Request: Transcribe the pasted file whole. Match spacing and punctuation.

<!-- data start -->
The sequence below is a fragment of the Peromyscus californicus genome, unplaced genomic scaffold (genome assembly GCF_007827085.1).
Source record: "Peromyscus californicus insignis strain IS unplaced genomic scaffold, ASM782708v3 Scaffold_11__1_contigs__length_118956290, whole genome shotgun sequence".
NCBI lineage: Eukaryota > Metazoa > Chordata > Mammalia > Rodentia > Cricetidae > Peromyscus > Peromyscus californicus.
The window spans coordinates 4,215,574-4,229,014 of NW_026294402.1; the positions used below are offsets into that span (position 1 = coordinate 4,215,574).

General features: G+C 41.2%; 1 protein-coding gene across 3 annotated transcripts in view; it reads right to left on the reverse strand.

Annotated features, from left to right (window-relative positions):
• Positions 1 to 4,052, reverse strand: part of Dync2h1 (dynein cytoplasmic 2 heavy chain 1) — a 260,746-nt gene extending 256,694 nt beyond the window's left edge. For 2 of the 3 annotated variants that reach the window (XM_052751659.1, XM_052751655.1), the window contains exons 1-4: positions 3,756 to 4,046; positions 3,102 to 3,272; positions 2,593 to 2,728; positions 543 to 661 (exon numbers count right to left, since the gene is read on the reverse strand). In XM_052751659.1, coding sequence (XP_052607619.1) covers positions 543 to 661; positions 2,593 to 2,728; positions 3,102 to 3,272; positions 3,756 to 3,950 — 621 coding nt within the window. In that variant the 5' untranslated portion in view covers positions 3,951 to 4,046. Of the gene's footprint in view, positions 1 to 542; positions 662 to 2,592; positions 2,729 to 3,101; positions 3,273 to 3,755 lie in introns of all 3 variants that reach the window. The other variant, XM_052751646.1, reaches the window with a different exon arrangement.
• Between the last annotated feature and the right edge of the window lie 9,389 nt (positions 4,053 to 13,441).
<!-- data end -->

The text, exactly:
The sequence below is a fragment of the Peromyscus californicus genome, unplaced genomic scaffold (genome assembly GCF_007827085.1).
Source record: "Peromyscus californicus insignis strain IS unplaced genomic scaffold, ASM782708v3 Scaffold_11__1_contigs__length_118956290, whole genome shotgun sequence".
NCBI lineage: Eukaryota > Metazoa > Chordata > Mammalia > Rodentia > Cricetidae > Peromyscus > Peromyscus californicus.
The window spans coordinates 4,215,574-4,229,014 of NW_026294402.1; the positions used below are offsets into that span (position 1 = coordinate 4,215,574).

General features: G+C 41.2%; 1 protein-coding gene across 3 annotated transcripts in view; it reads right to left on the reverse strand.

Annotated features, from left to right (window-relative positions):
• Positions 1 to 4,052, reverse strand: part of Dync2h1 (dynein cytoplasmic 2 heavy chain 1) — a 260,746-nt gene extending 256,694 nt beyond the window's left edge. For 2 of the 3 annotated variants that reach the window (XM_052751659.1, XM_052751655.1), the window contains exons 1-4: positions 3,756 to 4,046; positions 3,102 to 3,272; positions 2,593 to 2,728; positions 543 to 661 (exon numbers count right to left, since the gene is read on the reverse strand). In XM_052751659.1, coding sequence (XP_052607619.1) covers positions 543 to 661; positions 2,593 to 2,728; positions 3,102 to 3,272; positions 3,756 to 3,950 — 621 coding nt within the window. In that variant the 5' untranslated portion in view covers positions 3,951 to 4,046. Of the gene's footprint in view, positions 1 to 542; positions 662 to 2,592; positions 2,729 to 3,101; positions 3,273 to 3,755 lie in introns of all 3 variants that reach the window. The other variant, XM_052751646.1, reaches the window with a different exon arrangement.
• Between the last annotated feature and the right edge of the window lie 9,389 nt (positions 4,053 to 13,441).